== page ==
Q2: In Wilson’s story, he remarks as the world is falling apart around him: “The world is made of change. People arrive and people leave. But my love for her is constant. It is a feeling that cannot be quantified because it is not a number. Love is a pattern in the chaos” (211). How do both stories come to some understanding about being imperfect in a world of logic and perfection?

Q3: In Rustad’s note about his story, he says, “It took years before I could understand, growing up, why I felt different and why it was (and is) so hard to interact in a world when your programming doesn’t match what everyone tells you it should be.” What is the “program” the main character doesn’t seem to have or understand in the story? What is normal for everyone else and not for her?

Q4: Both stories are also about trying to protect something helpless and innocent—a robot and a child. While we can understand the protagonist of Wilson’s story trying to save his daughter, why is Tesla trying to save the K-100? Why does she think she’s in love with it?














Thursday, April 7, 2016

For Thursday: Best American Science Fiction Writing 2015


For Thursday: Best American Science Fiction Writing 2015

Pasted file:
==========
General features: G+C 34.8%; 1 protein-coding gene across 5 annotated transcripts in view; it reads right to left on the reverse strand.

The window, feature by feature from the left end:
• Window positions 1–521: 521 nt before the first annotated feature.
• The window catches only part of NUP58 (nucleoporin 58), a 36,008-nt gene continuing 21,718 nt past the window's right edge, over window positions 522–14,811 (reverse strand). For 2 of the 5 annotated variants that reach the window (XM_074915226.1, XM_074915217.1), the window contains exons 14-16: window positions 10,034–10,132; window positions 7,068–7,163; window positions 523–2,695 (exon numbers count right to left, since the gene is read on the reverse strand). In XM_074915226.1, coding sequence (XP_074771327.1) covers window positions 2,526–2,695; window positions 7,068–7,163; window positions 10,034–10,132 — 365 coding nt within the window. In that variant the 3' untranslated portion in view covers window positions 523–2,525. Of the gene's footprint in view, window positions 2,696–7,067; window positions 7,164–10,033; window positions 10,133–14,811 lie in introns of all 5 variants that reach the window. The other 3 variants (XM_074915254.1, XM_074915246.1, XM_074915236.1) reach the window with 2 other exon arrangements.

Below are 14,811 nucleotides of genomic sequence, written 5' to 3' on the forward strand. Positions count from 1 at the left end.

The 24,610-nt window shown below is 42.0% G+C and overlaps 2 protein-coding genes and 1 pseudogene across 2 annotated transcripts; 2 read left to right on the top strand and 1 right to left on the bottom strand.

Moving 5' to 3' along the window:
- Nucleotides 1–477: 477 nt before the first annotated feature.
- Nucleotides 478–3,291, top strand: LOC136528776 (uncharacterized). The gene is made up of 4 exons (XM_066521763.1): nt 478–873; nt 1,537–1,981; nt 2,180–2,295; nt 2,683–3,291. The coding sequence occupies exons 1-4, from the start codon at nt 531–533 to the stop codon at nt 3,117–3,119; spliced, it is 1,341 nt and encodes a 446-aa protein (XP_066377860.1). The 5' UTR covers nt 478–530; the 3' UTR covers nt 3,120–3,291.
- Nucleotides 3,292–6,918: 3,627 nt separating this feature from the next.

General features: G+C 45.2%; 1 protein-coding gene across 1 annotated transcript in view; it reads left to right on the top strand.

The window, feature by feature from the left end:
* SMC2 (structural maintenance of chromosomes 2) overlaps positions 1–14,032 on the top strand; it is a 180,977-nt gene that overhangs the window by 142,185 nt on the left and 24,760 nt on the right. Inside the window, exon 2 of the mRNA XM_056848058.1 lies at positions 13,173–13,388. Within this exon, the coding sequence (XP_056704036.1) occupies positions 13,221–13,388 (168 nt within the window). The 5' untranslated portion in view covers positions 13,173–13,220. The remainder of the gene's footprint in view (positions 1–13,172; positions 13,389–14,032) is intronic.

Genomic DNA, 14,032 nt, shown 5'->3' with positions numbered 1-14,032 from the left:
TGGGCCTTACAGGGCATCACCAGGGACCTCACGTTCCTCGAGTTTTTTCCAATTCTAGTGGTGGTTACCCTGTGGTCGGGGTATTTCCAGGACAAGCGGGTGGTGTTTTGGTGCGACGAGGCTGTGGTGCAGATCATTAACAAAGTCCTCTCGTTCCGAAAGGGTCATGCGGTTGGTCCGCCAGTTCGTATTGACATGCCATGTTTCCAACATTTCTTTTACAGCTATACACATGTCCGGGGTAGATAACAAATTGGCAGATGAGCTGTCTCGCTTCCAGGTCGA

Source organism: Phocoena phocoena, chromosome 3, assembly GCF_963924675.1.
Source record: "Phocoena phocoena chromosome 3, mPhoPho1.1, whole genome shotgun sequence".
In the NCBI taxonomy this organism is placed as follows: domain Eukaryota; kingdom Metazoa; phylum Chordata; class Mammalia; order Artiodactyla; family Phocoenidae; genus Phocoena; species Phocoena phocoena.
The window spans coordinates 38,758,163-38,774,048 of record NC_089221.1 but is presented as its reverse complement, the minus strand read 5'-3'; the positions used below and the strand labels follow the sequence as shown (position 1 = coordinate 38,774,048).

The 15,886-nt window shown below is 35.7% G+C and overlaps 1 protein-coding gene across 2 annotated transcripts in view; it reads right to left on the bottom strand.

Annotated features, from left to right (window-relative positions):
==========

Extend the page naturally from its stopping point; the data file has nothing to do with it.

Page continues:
Stories:      Russell, “The Bad Graft” (34-53)
                 Castro, “The Thing About Shapes to Come” (168-180)

Answer TWO of the following:

Q1: On page 178, Castro writes, “For all of us, meaning arrives in installments. It might be actual and it might be wishful thinking. We can only report the facts and hope that they provide closure.” What do you think Monica learns about the shapes, or her own child, by the end of the story? What ‘closure’ does she receive as a mother?

Q2: In most science fiction stories, aliens are from other worlds, out to conquer the world or blow it into smithereens. How does “The Bad Graft” offer a twist on the typical alien invasion story? Why is it ‘invading’ in the first place?

Q3: In “The Bad Graft,” Russell writes, “One of the extraordinary adaptive powers of our species is its ability to transmute a stray encounter into a first chapter” (52). What do you think this means, and how does it relate to the qualities that make us human? How do these qualities ultimately defeat the plant (or do they)?

Q4: How might the story “The Thing About Shapes to Come” be a metaphor for what it means to be normal, and human, in our society? Though we don’t have to deal with triangles and trapezoids in our nurseries, what ‘shapes’ challenge our understanding of humanity in the 21st century?

Tuesday, April 5, 2016

For Thursday: Best American Science Fiction & Fantasy 2015